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Eight players from Beadling U18 team to play Division I soccer

Chris Adamski
| Wednesday, Feb. 27, 2013, 4:45 p.m.
Members of the Beadling U18 boys soccer team won consecutive Region 1 championships.
Members of the Beadling U18 boys soccer team won consecutive Region 1 championships. Submitted

Part of the four-generation family of players and administrators for the 115-year-old Beadling Soccer Club, Denny Kohlmyer has been personally involved with the organization for more than three decades.

Beadling has established a reputation as the premier club of its kind in the area. But Kohlmyer was hard-pressed to find a collection of talent like the one poised to graduate from the program this year.

Beadling's current boys U18 became just the second team from Western Pennsylvania to win consecutive Region 1 championships and advance to nationals. The group has produced a minimum of eight Division I college players from one high school graduating class.

“I've been doing this a long time, and there's only one other team I thought could compare to the talent on this year's team,” said Kohlmyer, referring to a group about 15 years ago that included future Penn State and professional player Joe Zewe. “This team here is something special, a real cream of the crop.”

The confirmed players from the Beadling team that will play Division I soccer includes Shaler High School's Chris Brasile (University of Vermont), Montour's Nathan Dearth (Northwestern), North Allegheny's Ryan Fulton (U.S. Air Force Academy), Penn-Trafford's Matthew Loughnane (St. Francis University), Quaker Valley's Dante Piccolo (Lafayette), Westmont Hilltop's Dominic Ramirez (St. Francis University), Franklin Regional's Michael Roberge (Northwestern) and Seneca Valley's Ryan Vilella (Xavier).

Roberge has been a potent striker for Beading, Vilella and Ramierz attacking midfielders, Piccolo and Fulton also in the midfield, with Loughnane, Dearth and Brasile playing on the back line.

As the high schools of the players show, Beadling, which has its field in the South Hills communities of Bridgeville, Upper St. Clair and Southpointe, draws talent from all over.

While that's always generally been the case, the particular collection of high-end talent is one of the initial fruits of an effort to bring all of Western Pennsylvania's top players together under one club roof.

“From a club standpoint, it was our goal as a club to not just be competitive and satisfied with competing and being successful at the state level or the Western PA level,” Kohlmyer said. “It became a willingness to compete at a much higher level — the regional and national level.”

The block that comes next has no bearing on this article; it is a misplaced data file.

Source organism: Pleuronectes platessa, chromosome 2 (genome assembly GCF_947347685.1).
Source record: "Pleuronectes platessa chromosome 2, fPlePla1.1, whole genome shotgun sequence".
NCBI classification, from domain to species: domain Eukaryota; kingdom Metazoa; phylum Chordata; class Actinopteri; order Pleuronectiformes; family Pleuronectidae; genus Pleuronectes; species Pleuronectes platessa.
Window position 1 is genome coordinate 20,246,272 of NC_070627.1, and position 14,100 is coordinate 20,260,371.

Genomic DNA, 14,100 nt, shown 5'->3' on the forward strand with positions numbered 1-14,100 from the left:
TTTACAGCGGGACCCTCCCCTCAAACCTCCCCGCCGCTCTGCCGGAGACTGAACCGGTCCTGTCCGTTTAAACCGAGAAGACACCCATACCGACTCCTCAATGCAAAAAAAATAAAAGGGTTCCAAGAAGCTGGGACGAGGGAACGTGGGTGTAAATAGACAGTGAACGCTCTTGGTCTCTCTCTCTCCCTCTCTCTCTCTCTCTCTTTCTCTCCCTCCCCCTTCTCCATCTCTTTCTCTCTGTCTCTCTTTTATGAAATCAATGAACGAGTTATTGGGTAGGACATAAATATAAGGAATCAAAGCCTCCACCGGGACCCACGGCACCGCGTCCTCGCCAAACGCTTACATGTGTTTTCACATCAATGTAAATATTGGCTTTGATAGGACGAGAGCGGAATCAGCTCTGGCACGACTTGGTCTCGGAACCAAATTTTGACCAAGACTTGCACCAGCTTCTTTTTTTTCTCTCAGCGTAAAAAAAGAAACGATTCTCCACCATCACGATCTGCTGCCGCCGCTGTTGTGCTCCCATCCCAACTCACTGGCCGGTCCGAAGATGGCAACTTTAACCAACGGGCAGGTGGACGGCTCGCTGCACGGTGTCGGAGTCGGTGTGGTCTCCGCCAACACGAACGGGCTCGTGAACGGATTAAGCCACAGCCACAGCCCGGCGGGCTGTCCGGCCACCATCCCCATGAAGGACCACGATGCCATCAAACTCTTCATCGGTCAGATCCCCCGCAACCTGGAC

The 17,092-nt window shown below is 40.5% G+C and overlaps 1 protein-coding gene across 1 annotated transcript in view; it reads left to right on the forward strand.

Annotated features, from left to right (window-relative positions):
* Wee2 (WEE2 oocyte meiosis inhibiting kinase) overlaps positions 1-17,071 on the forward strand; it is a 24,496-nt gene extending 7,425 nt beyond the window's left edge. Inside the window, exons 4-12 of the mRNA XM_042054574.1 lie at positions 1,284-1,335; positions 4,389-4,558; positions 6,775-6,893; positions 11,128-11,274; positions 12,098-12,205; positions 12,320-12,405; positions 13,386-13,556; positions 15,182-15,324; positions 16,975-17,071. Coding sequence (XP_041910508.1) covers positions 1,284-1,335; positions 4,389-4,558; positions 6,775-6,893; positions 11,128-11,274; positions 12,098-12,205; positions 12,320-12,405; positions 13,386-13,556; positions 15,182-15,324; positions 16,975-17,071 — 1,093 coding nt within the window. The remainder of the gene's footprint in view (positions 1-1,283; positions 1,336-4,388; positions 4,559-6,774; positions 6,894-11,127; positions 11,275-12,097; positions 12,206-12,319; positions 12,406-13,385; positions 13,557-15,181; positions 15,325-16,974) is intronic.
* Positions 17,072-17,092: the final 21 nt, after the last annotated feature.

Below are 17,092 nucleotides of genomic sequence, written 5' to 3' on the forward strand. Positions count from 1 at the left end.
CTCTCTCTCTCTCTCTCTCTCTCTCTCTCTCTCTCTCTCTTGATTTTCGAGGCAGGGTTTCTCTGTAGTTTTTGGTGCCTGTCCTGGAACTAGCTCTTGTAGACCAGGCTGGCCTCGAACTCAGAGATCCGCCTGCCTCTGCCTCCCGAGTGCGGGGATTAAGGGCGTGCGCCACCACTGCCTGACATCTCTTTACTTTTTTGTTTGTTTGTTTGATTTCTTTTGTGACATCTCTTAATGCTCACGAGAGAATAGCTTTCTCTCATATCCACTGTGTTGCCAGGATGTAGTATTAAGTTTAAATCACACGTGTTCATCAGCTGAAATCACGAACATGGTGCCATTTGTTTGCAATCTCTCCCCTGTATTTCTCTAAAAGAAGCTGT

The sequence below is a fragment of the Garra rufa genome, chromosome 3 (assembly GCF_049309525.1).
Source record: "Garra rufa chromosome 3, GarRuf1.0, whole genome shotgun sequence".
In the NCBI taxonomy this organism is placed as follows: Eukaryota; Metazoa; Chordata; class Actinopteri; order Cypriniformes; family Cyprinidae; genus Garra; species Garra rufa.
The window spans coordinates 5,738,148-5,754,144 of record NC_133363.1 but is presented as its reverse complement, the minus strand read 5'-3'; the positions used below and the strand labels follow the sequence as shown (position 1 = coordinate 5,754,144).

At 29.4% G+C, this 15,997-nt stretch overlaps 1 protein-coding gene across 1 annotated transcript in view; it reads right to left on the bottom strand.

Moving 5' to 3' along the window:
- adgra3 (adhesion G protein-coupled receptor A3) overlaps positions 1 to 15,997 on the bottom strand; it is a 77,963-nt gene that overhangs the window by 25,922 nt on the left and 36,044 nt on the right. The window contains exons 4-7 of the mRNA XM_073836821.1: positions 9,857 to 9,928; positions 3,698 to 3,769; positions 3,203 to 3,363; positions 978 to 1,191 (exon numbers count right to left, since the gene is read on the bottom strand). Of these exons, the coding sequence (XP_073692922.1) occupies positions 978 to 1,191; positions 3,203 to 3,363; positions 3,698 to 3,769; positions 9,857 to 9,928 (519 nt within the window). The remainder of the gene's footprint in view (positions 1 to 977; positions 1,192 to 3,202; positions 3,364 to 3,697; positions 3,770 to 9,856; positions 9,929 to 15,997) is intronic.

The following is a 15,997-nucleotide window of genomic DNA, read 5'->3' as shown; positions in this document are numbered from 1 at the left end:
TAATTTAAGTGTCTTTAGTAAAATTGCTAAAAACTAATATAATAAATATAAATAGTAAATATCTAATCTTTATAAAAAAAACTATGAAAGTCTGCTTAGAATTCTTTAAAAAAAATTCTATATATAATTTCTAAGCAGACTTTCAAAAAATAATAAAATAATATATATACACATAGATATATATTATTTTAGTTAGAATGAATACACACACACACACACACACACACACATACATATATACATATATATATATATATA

Bringing the best of the best together to play for one club team has helped the Pittsburgh area better compete against the top teams from areas such as Philadelphia, New Jersey and D.C.

But the benefits go beyond regional and national accolades and victories. The competition for playing time and prominent roles is intense, which creates a stronger desire to improve. Plus, there's no shortage of practice partners that match — or exceed — each individual player's ability level for each of the team's players go up against.

“With each set of practices and training sessions, it's the best guys just going at it and pushing each other and making each other better,” said Dave Kovalcik, who coached this age group of boys for a four-year span before recently stepping down.

Dearth and Piccolo are the lone remaining holdovers from the Beadling U12 team of six years ago. Beadling has produced dozens of future professional players and countless others who went on to play in college.

Few single teams in the more than century of the organization, however, can match the accomplishments of the group that's done it all in recent years.

“I remember way back to the beginning,” Dearth said. “It's been a ride, and Dante and I have stuck through it all.

“With all the talent around you, the coaches prepare you so you ultimately end up playing for a good college team,” Dearth added. “It definitely helps to have played on such a challenging team as this.”

Chris Adamski is a freelance writer.

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